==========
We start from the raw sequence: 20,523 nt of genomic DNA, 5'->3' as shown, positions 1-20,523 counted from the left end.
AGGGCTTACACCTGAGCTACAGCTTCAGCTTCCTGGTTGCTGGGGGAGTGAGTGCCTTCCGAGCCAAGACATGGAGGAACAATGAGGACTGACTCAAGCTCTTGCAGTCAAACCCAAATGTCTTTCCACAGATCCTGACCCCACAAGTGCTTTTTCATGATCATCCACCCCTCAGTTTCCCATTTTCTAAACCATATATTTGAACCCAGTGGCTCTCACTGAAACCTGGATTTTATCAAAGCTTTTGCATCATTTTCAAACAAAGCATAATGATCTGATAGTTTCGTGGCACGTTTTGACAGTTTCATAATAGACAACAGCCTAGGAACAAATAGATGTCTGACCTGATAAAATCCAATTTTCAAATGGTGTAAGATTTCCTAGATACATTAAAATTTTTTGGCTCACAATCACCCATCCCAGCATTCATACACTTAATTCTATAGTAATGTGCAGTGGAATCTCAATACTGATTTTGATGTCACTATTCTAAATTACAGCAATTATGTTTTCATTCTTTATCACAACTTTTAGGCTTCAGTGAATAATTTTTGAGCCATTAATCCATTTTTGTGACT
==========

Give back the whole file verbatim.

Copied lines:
We start from the raw sequence: 20,523 nt of genomic DNA, 5'->3' as shown, positions 1-20,523 counted from the left end.
AGGGCTTACACCTGAGCTACAGCTTCAGCTTCCTGGTTGCTGGGGGAGTGAGTGCCTTCCGAGCCAAGACATGGAGGAACAATGAGGACTGACTCAAGCTCTTGCAGTCAAACCCAAATGTCTTTCCACAGATCCTGACCCCACAAGTGCTTTTTCATGATCATCCACCCCTCAGTTTCCCATTTTCTAAACCATATATTTGAACCCAGTGGCTCTCACTGAAACCTGGATTTTATCAAAGCTTTTGCATCATTTTCAAACAAAGCATAATGATCTGATAGTTTCGTGGCACGTTTTGACAGTTTCATAATAGACAACAGCCTAGGAACAAATAGATGTCTGACCTGATAAAATCCAATTTTCAAATGGTGTAAGATTTCCTAGATACATTAAAATTTTTTGGCTCACAATCACCCATCCCAGCATTCATACACTTAATTCTATAGTAATGTGCAGTGGAATCTCAATACTGATTTTGATGTCACTATTCTAAATTACAGCAATTATGTTTTCATTCTTTATCACAACTTTTAGGCTTCAGTGAATAATTTTTGAGCCATTAATCCATTTTTGTGACT